What is Zoonotic Disease?
There are a number of diseases which can be passed from animals to humans. One such disease is bacterial in nature, methicillin resistant staphylococcus aureus (MRSA) while the other is viral (rabies). Additionally, both of these diseases can be fatal to either or both hosts, MRSA being the more treatable with some degree of success.
In the case of rabies, treatment options and the degree of success therein is dependent upon the stage to which the disease has progressed in at least one host, and if the appropriate treatment is begun early enough. The vital importance of immediate medical assistance is emphasized for anyone who has been bitten by an animal, whether that animal is visibly rabid or not. Emphasis is placed on the importance of getting the animal tested if it is available for testing and the willingness to submit to treatment in the event the animal is not available for testing.
In the case of MRSA (methicillin resistant staphylococcus aureus) or MRSP (methicillin resistant staphylococcus pseudintermedius) in animals, is treatable in both animals and humans if it is identified and treated as early as possible. This zoonotic disease can also be fatal if not treated in an appropriate and timely manner, especially if the host suffers from a weakened immune system. Medical attention should be sought as soon as the earliest symptoms begin to appear so that the bacterial offender can be identified and treated quickly.
Zoonotic disease is defined as a disease that can be passed from animals to humans. This communication can occur in various ways, all of which involve infiltration of bacteria or viruses into various types of tissue in the body, whether transferred from animal to human or vice versa.
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Symptoms of Zoonotic Disease in Dogs
- Extreme behavior changes like restlessness or apprehension, both of which could be worsened by aggression
- Your pet could go from friendly to irritable, or from excitable to docile, or may snap or bite any type of stimulus attacking other animals, humans and even inanimate objects
- He may bite, lick or chew at the site where he was bitten
- Fever may be present at this stage
- Sensitivity to light, touch and even sound will present and increase as virus progresses
- He may eat unusual things
- His eating habits and patterns may change
- Your dog may hide in dark places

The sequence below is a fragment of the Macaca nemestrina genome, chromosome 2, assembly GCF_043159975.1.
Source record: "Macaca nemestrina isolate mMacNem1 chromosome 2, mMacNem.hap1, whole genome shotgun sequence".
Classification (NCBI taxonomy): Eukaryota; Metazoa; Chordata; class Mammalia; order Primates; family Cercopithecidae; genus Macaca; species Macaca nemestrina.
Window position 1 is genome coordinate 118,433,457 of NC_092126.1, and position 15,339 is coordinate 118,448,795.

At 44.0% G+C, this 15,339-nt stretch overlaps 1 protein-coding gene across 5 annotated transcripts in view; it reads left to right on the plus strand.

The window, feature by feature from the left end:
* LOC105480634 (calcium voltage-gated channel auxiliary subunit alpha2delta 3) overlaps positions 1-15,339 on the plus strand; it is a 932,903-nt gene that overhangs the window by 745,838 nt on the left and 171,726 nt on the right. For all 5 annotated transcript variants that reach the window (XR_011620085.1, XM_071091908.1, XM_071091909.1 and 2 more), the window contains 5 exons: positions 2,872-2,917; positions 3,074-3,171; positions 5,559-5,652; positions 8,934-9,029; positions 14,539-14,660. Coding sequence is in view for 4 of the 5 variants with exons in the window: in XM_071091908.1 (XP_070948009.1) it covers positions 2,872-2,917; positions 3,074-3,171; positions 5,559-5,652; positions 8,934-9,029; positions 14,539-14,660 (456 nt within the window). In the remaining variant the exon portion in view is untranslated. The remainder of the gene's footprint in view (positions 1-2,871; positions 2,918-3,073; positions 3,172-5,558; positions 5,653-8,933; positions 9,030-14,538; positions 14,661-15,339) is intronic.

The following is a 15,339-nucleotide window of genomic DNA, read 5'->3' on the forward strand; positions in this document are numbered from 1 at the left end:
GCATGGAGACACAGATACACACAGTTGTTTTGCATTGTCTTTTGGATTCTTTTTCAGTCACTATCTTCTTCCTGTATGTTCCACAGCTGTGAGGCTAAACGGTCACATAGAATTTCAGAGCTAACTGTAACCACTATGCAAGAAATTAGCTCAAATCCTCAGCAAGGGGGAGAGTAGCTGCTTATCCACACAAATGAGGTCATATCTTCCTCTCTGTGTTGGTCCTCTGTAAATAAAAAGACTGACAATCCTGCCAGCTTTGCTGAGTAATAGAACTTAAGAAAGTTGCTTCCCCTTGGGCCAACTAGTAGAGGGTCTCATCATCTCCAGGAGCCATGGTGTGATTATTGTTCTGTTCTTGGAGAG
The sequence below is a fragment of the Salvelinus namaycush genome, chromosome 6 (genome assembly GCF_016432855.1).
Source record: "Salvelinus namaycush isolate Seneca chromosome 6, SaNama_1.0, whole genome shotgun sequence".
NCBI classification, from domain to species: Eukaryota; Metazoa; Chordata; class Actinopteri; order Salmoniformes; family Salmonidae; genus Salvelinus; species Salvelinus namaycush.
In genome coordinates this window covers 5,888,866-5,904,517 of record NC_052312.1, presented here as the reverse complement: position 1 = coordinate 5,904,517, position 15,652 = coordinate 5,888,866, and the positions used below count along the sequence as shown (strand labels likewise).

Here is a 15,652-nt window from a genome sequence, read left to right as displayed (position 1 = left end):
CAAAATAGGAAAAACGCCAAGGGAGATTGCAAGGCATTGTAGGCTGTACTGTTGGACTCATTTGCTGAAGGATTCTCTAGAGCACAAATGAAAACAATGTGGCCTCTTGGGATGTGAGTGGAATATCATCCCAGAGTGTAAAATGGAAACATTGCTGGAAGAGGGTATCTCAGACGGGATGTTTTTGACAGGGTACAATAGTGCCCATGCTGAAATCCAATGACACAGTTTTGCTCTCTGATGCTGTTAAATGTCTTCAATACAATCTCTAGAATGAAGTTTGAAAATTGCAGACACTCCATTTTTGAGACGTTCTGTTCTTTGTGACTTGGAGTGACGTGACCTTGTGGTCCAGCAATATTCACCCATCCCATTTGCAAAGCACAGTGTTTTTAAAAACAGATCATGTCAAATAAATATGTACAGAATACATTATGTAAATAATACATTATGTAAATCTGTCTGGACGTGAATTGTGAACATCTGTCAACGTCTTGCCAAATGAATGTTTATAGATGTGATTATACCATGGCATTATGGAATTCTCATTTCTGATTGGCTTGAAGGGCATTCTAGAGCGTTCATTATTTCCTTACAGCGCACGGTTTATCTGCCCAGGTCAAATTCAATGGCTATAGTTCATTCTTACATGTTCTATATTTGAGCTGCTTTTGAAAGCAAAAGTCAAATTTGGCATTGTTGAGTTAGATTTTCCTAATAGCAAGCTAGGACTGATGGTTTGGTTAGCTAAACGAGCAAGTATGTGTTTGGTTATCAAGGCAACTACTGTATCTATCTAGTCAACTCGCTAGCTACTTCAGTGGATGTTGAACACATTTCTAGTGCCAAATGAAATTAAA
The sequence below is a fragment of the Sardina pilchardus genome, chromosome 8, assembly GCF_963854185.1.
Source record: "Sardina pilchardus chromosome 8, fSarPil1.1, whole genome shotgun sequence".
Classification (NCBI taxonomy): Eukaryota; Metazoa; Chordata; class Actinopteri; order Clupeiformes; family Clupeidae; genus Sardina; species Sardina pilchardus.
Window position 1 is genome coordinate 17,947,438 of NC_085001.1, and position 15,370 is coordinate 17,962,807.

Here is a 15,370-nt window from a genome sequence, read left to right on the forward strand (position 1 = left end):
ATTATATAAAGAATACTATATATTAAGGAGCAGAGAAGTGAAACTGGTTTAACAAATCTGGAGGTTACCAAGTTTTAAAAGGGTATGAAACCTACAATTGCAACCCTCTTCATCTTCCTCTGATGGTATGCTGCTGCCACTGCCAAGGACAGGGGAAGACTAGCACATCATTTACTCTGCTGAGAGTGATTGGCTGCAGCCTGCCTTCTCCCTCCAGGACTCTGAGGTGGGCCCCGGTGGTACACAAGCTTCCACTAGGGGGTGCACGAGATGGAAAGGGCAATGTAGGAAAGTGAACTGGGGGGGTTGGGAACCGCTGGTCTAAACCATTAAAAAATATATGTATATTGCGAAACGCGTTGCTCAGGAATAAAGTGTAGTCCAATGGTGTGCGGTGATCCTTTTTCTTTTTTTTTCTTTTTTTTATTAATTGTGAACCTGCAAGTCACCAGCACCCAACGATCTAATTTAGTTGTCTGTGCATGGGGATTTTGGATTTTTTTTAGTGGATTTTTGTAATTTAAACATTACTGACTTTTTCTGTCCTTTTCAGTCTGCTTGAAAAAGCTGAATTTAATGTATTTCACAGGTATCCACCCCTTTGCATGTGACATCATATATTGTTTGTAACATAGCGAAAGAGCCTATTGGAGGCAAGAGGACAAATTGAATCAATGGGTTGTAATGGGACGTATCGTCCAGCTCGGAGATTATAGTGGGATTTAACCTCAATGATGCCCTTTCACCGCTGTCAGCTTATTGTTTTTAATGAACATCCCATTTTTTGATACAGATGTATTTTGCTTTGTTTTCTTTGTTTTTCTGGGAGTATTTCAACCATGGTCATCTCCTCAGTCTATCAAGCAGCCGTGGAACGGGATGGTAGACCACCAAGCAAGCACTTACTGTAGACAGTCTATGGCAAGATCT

- Paralysis of throat and jaw muscles causing foaming at the mouth
- Lack of coordination and/or staggering as a result of the paralysis of the hind legs
- Loss of appetite
- Sudden death
MRSA, MRSP, MRSS
The MRSA infection can take several forms and medical designations depending on the organism responsible for the infection.
- Skin infections
- Abscesses or boils
- Wound infections
- Ulcerations of the skin
- Blisters filled with pus or mucus
- Hypopigmentation (loss of color)
- Hair loss
Additionally, some people, as well as some animals can be carriers of the bacteria (called colonizations) without necessarily becoming sick.
The various types of rabies are designated by the animal which is the host or the source of the infection:
- Canine - dogs and coyotes
Two other types are also referred to in an attempt to describe the degree of progression or the principal manifestations:
- Furious rabies describes animals with pronounced aggression
- Dumb or paralytic rabies describes animals with minimal behavior changes and whose principal manifestation is paresis or paralysis
MRSA, MRSP, MRSS
- MRSA - methicillin resistant staphylococcus aureus
- MRSP - methicillin resistant staphylococcus pseudintermedius
- MRSS is also an acronym for a related disease known as methicillin resistant staphylococcus schleiferi
Causes of Zoonotic Disease in Dogs
- Rabies is caused by lyssaviruses in the rhabdovirus family
- These viruses are generally transmitted via the saliva from an animal bite
- This bite can come from any carnivore, such as dog, coyote, skunk, rabbit, fox raccoon, feline or bat.
- After exposure it can be from 2 to 8 weeks before the symptoms appear
- Once the symptoms appear, they progress to death
- Records show that most rabies cases in dogs generally develop within a period of 21 to 80 days after the initial exposure
- The rabies virus travels through peripheral nerves to the spinal cord, then up to the brain
MRSA, MRSP, MRSS
These infections are all methicillin resistant staphylococcus aureus bacteria in origin. They are designated with similar names and all share these causes:
- They are bacterial in nature and the bacteria are normally found on skin and in nasal passages of both humans and some animals